It is Time for Traditional Holidays Treats!

Francine Segan (December 22, 2020)
How to prepare Pandoro and Panettone in a different and scenic way

Panettone, tall and dome shaped, this soft, not-too-sweet yeast cake with a fruity tang of raisins and candied oranges is the quintessential Italian Christmas dessert. 

Panettone making follows an extraordinarily elaborate and time-consuming process—taking over 40 hours.  It’s kneaded and left to rise several times before baking, with flour, eggs, butter, sugar, and candied fruit added in stages.  At last, once each cake has been allowed to rise in its own little panettone paper container, it’s baked, cooled, wrapped in plastic, packed up by hand, and sent on its way.  There are even variations covered in chocolate and pistachios.

Delicious served plain, accompanied by a glass of sparkling wine like Ca’ del Bosco’s Franciacorta . Or you can dress it up by serving it with mascarpone cheese whipped with your favorite Italian liqueur.

One easy variation, a sort of instand rum baba, is to soak panettone in spiked syrup, made by dissolving 3 cups of sugar in 1 1/2 cups boiling water until dissolved, then adding ¼ to ½ cup rum to taste.

Panettone has spawned many legends. The most popular concerns a young Milanese nobleman, a member of the Atellini family, who fell in love with the daughter of a baker named Toni. To impress the girl's father, the young man disguised himself as a baker's assistant and invented a new, fruitcake-like bread. People came to the bakery in droves to purchase the magnificent new creation dubbed Pan de Toni --"Tony's bread." A variation of the legend has Toni saving the day by inventing the bread as a quick replacement for a dessert that had burned while being prepared for a Christmas feast held by the Duke of Milan, Ludovico Sforza.

Pandoro, a tall star-shaped cake, has a delicious eggy brioche-like soft center, with a lovely vanilla-butter aroma.  In Italy, pandoro is often served cut in horizontal slices that are restacked to look like a Christmas tree. It even comes boxed with a packet of confectioners sugar to sprinkle on top.

Pandoro, in its present day version, first appeared in late 19th-century Verona. There are two different legends about its origin.  The first dates pandoro's birth to the Renaissance and to the custom of Venetian bakers dusting gold leaf ontp cone-shaped cakes called pan de oro, “bread of gold” for their wealthy customers. 

The second legend attributes a humbler origin to pandoro, suggesting that it might have descended from a star-shaped homemade cake, nadalin, enjoyed by Verona’s farmers during Christmas.

       You can spread the pandoro with anything creamy like ice cream, whipped cream, icing, pastry cream, or even zabaglione. And just like a gingerbread house, you can decorate it with anything festive including tiny candies, sprinkles or crushed candy canes.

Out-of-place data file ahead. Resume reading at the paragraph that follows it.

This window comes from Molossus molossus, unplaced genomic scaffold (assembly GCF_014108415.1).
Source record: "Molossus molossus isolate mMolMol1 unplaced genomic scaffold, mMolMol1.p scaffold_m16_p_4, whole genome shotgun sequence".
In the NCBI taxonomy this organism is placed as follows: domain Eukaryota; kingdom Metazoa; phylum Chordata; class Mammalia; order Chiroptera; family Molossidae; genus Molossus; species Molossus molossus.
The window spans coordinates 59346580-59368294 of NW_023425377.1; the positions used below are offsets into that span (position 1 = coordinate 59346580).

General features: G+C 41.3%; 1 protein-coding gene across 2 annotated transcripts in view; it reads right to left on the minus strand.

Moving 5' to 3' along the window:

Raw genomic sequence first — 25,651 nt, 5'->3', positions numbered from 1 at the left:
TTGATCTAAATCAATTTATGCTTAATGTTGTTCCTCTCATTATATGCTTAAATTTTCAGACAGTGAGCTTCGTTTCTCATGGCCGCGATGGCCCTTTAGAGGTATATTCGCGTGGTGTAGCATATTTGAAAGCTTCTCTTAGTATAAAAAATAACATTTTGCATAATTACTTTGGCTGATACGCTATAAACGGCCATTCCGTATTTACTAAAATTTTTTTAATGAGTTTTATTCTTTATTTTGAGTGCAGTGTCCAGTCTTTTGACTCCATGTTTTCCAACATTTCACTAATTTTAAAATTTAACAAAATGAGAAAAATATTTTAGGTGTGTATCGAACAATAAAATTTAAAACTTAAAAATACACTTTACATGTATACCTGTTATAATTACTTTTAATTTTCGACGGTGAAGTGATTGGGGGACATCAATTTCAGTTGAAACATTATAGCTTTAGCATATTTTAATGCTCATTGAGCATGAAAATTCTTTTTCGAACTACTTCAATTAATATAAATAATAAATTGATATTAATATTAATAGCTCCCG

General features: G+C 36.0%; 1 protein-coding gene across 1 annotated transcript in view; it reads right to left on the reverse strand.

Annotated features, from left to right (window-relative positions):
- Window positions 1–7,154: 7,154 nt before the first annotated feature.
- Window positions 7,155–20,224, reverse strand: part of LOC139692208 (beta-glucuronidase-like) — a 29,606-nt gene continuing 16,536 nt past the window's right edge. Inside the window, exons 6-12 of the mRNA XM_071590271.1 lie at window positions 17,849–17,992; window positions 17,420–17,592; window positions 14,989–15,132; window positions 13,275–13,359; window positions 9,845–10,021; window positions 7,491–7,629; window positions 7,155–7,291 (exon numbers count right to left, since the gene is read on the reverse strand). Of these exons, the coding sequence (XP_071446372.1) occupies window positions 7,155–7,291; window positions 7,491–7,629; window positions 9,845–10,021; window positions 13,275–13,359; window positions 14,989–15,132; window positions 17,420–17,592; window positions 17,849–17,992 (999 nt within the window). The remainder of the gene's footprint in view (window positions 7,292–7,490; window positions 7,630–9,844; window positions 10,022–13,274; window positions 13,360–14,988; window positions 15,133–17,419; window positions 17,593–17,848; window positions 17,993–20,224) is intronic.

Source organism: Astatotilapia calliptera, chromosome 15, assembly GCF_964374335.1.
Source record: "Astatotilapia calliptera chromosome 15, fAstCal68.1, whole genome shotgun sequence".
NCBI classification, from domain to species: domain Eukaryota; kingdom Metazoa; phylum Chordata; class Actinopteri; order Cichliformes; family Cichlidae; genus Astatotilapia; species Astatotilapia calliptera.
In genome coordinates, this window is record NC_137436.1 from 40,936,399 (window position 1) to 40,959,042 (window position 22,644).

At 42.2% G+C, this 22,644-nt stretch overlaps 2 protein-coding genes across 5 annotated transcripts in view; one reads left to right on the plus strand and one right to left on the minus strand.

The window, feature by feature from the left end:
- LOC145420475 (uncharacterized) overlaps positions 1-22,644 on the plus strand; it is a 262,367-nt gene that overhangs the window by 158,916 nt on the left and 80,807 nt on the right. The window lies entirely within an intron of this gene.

Or try this recipe, where each layer is spread with mascarpone custard, and decorated with mint leaves and candied cherries. 

Pandoro Christmas Tree

Serves 8 to 10

1/4 cup plus 1/2 cup granulated sugar

1/4 cup, plus 2 tablespoons rum or sweet liqueur, such as lemoncello

2 large egg yolks

14 ounces mascarpone cheese

1 cup heavy cream

1 Pandoro

Decorations such as: candied cherries, fresh mint leaves, silver confetti

Confectioners’ sugar

       In a saucepan combine 1/4 cup water with 1/4 cup of the sugar and bring to a boil. Remove from the heat and stir in 1/4 cup of the rum. Reserve.

       In a standing mixer combine the yolks and the remaining 1/2 cup of sugar and beat for 5 minutes until light yellow and fluffy. Beat in the remaining 2 tablespoons Cointreau or rum, and fold in the mascarpone.

       In a separate bowl, beat the heavy cream until peaks form. Fold the mascarpone cream into the whipped cream.

       Carefully, so as not to break the points, slice the pandoro horizontally into 6 slices.  Brush the outsides of the slices, the golden colored baked section, with the reserved Cointreau syrup.

       Place the largest pandoro slice onto a serving platter and spread with some of the mascarpone mixture.

       Cover with the next largest slice, angling it so that the points of the star tips don’t line up. Spread with some of the mascarpone mixture and repeat with the remaining layers, finishing with a dollop of mascarpone on top.

         Decorate the points with candied cherries and mint leaves or candies. Sprinkle the entire cake with confectioners’ sugar.





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